Recorded with Wayne Connolly (Underground Lovers, You Am I), Dallas Crane’s self-titled 2004 album has all the hallmarks of an Australian classic, transferring the vital energy of “The Crane’s” live show into 14 balls-to-the-floor rock tracks. From the grunty hooks of opener ‘Dirty Hearts’, to the seven-minute curve ball ‘Come Clean’ (recalling the boozy musings of a jealous lover), the songs stack up at such a rate it makes you wonder why Jet was our export of choice in 2004.
‘Numb All Over’ is like the Noughties counter-point to Cold Chisel’s ode-to-partying ‘Saturday Night’, while singer Dave Larkin’s idiosyncratic husk propels the country twang of ‘Ladybird’ into classic Dark Horses territory. Perhaps if rock hadn’t been on the way out, if they hadn’t been sucked into a major label void, or if the band hadn’t gone on an indefinite hiatus Dallas Crane would today – as so many critics predicted back in 2004 – be filed under “Australian classic” alongside Cold Chisel’s East and The Angels’ Face To Face. – Sarah Smith
34. Malcolm McLaren – Duck Rock (1983)
Malcolm McLaren certainly knew how to crash a scene and make as much self-promoting noise as possible in the process. In 1983, years after The Sex Pistols had imploded and with his latest project Bow Wow Wow burning out, the great pop provocateur stole created Duck Rock. School yard ditties, country ho-down calls, the Zulu sounds of Boyoyo Boys, and The World’s Famous Supreme Team radio MCs were all thrown into a joyous mix that gave McLaren two unlikely hits – ‘Buffalo Gals’ and ‘Double Dutch’ – and two shoulda-been hits ‘Soweto’ and ‘Jive My Baby’.
Later that year Herbie Hancock scratched ‘Rockit’ into the history books. Paul Simon raided South Africa for Graceland in 1986. And in 1989 De La Soul threaded 3 Feet High and Rising together with a magpie’s sample collection, skits and jokey raps. But McLaren’s ground-breaking album is lucky to appear as a footnote in the story of pop music buried somewhere in the chapter on The Avalanches. – Tom Mann
33. Garbage – BeautifulGarbage (2001)
Shirley Manson made sexless ‘90s rock start thinking with its genitals again while Butch Vig’s production added gloss to Garbage’s grunge. After two albums, they took those elements – sex and gloss – to their logical conclusion: They went pop. In 2012 that doesn’t sound mindblowing, but at the time an alt-rock band doing un-ironic love songs that didn’t sound like they were being sung by your creepy ex or the killer in your backseat (as earlier Garbage songs had) was crazy.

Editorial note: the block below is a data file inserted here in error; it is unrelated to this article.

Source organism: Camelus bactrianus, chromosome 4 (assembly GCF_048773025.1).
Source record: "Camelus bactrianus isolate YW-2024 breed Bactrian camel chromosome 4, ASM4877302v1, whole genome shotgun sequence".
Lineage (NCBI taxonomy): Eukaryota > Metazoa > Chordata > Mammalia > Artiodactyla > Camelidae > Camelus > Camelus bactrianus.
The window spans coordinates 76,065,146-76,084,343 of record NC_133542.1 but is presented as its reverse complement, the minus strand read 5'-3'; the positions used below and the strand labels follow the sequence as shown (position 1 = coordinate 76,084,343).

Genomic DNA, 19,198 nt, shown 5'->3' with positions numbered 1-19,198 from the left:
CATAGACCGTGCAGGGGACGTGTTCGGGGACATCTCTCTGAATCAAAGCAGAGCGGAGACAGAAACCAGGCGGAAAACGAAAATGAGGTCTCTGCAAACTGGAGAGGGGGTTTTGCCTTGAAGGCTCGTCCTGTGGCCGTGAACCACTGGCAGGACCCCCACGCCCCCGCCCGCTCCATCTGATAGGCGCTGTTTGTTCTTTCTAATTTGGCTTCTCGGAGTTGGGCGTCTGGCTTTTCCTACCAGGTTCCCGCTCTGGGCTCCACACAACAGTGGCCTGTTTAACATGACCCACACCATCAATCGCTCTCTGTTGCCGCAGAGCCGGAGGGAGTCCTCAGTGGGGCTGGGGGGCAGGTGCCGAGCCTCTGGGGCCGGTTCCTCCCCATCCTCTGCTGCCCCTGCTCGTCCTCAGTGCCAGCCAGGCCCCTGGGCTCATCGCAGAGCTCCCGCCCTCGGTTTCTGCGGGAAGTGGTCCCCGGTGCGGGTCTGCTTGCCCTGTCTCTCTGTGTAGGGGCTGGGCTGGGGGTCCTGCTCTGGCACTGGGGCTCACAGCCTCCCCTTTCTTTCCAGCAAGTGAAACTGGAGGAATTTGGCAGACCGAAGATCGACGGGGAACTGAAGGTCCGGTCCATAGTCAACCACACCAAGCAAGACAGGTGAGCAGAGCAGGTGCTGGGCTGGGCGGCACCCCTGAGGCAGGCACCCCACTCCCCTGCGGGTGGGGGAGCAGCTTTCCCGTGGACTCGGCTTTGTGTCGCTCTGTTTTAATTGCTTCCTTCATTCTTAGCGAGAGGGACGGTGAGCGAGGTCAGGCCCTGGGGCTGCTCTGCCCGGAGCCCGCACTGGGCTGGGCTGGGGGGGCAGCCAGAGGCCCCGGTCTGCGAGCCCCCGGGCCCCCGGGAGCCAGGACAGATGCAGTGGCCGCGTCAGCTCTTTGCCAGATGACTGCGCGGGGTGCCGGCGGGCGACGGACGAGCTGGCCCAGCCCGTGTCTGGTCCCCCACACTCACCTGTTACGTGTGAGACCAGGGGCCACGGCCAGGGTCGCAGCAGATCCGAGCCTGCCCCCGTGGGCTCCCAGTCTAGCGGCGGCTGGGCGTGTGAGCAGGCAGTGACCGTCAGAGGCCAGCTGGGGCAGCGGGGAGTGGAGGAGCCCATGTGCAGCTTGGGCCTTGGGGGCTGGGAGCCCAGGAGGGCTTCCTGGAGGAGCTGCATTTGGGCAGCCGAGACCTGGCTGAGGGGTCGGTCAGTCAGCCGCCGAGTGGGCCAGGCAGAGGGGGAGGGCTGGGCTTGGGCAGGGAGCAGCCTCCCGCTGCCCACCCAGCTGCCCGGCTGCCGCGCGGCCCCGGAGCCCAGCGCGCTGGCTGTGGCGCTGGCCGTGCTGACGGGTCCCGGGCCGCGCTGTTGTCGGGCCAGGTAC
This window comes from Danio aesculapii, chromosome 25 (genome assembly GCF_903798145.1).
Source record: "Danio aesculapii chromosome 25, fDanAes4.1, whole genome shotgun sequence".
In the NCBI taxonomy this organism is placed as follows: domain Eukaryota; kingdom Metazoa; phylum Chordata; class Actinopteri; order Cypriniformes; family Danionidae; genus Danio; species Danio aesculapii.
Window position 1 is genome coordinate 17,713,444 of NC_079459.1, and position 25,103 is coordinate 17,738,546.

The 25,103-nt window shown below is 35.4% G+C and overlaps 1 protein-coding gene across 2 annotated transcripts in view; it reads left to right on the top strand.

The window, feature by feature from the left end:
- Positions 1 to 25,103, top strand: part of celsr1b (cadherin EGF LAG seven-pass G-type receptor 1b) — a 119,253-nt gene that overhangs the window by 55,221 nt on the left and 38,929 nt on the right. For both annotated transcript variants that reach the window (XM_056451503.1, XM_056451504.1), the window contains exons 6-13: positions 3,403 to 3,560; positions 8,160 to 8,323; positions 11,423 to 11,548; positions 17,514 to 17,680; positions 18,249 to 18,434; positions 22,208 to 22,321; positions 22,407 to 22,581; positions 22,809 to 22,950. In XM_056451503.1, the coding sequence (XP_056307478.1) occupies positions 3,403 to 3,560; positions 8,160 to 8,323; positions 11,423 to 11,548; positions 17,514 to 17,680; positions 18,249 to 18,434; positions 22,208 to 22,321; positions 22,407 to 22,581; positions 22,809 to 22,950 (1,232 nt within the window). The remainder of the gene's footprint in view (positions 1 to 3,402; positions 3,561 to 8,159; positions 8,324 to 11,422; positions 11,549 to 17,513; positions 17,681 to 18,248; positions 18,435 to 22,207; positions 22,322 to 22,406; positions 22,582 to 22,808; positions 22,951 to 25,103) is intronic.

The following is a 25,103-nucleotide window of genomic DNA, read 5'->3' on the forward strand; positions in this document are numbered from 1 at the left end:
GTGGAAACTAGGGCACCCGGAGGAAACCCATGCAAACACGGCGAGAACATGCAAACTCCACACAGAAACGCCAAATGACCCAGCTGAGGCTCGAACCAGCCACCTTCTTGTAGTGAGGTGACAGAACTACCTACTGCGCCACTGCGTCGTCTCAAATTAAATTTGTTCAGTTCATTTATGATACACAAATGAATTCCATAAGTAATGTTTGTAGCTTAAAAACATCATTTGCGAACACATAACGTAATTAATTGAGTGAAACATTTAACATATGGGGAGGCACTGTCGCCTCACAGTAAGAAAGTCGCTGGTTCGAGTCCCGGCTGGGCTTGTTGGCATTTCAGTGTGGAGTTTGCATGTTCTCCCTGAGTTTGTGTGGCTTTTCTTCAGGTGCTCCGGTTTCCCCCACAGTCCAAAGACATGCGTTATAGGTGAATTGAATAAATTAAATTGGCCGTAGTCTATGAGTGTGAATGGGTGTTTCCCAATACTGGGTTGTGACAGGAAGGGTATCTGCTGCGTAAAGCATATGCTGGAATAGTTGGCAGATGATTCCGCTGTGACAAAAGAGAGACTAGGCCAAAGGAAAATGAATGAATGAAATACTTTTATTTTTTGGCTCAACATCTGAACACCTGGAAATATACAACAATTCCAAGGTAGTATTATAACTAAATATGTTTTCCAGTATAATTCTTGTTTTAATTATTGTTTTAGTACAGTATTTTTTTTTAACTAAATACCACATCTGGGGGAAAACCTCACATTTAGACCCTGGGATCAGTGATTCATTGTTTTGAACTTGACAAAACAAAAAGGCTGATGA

Fans who wanted Version 3.0 to follow Version 2.0 were unimpressed. ‘Androgyny’ could have been a BeyoncÃ© song if you ignore the lyrics, but why ignore the lyrics? The words are important. ‘Cherry Lips (Go Baby Go!)’ is as pop a song as they ever recorded, and that’s about a transvestite hooker. ‘Shut Your Mouth’ is still raucous, but even that has scratching in it like that upstart hippity-hop music. In the decade that followed it became OK for rock fans to like pop again. BeautifulGarbage was ahead of the curve. – Jody Macgregor
32. Cornershop – When I Was Born For The Seventh Time (1997)
“Underrated” might be the wrong word: Cornershop’s 1997 opus was hugely acclaimed at the time. But while the English band have continued to make frightfully diverse records, they’re mostly known today for this album’s surprise hit ‘Brimful of Ash’. Take a chance to revisit this in its entirety, and you’ll grasp the rare stylistic breadth of the band. It’s an album that tries everything, from a country duet with Tarnation’s Paula Frazer (talk about underrated) to a Punjabi-language cover of ‘Norwegian Wood’. ‘Sleep on the Left Side’ is as perfect an opener as ‘Brimful’ is a single, and ‘Good Shit’ and ‘Funky Days are Back Again’ are winsome larks. Oh, and a pro tip: If you’re going to have spoken-word poetry on your album, why not go for broke and enlist Allen Ginsberg? – Doug Wallen
31. Billy Corgan – The Future Embrace (2005)
Billy Corgan’s had more than his share of, “Oh, he’s finally lost it” moments. In fact, since the mid-’90s, he hasn’t been flirting with hubris so much as vigorously dry-humping it at every opportunity. If Adore has its proponents though, why no love for TheFutureEmbrace? Perhaps it was because Pumpkins fans saw TheFutureEmbrace as a death knell, the point of no return for an alt-rock apostle. Perhaps it was the synths. Or perhaps it was because, in his mid-30s, Corgan finally dialled down on the teen angst that had become his increasingly restrictive calling card – if he’s grown up, does that mean we have to as well? Thing is, Billy Corgan has made his share of aesthetic mis-steps, but the guy never forgot how to write a tune (OK, maybe briefly with Zwan), and TheFutureEmbrace still has plenty of them: Put a chunky guitar behind ‘Mina Loy’, and you’ve got a Pumpkins anthem.
But TheFutureEmbrace is pilloried more for what it isn’t than what it is: A restrained, insular album from a talented man who obviously loves Depeche Mode and My Bloody Valentine. And the Bee Gees cover is ace. – Edward Sharp-Paul